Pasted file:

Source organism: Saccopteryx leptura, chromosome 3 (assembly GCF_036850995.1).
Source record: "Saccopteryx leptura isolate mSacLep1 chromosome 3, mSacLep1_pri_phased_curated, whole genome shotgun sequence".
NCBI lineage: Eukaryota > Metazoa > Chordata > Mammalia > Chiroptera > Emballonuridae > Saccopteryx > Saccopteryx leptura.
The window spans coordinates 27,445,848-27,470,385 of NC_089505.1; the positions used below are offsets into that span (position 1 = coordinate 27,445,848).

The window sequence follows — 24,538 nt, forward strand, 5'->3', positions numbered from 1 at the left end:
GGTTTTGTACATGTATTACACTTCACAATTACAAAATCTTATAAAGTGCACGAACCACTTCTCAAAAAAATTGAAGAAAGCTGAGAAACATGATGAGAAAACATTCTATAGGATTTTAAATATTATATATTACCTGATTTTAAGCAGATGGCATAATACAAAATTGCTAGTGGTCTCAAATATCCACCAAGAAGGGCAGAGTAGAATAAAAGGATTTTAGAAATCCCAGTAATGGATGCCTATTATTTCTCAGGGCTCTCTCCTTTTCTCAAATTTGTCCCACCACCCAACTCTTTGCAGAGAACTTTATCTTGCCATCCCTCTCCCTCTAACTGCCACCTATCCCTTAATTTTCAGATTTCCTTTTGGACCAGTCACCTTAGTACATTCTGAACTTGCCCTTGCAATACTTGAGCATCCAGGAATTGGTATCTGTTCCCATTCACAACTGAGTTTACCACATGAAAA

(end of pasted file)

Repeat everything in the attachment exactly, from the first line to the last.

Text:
Source organism: Saccopteryx leptura, chromosome 3 (assembly GCF_036850995.1).
Source record: "Saccopteryx leptura isolate mSacLep1 chromosome 3, mSacLep1_pri_phased_curated, whole genome shotgun sequence".
NCBI lineage: Eukaryota > Metazoa > Chordata > Mammalia > Chiroptera > Emballonuridae > Saccopteryx > Saccopteryx leptura.
The window spans coordinates 27,445,848-27,470,385 of NC_089505.1; the positions used below are offsets into that span (position 1 = coordinate 27,445,848).

The window sequence follows — 24,538 nt, forward strand, 5'->3', positions numbered from 1 at the left end:
GGTTTTGTACATGTATTACACTTCACAATTACAAAATCTTATAAAGTGCACGAACCACTTCTCAAAAAAATTGAAGAAAGCTGAGAAACATGATGAGAAAACATTCTATAGGATTTTAAATATTATATATTACCTGATTTTAAGCAGATGGCATAATACAAAATTGCTAGTGGTCTCAAATATCCACCAAGAAGGGCAGAGTAGAATAAAAGGATTTTAGAAATCCCAGTAATGGATGCCTATTATTTCTCAGGGCTCTCTCCTTTTCTCAAATTTGTCCCACCACCCAACTCTTTGCAGAGAACTTTATCTTGCCATCCCTCTCCCTCTAACTGCCACCTATCCCTTAATTTTCAGATTTCCTTTTGGACCAGTCACCTTAGTACATTCTGAACTTGCCCTTGCAATACTTGAGCATCCAGGAATTGGTATCTGTTCCCATTCACAACTGAGTTTACCACATGAAAA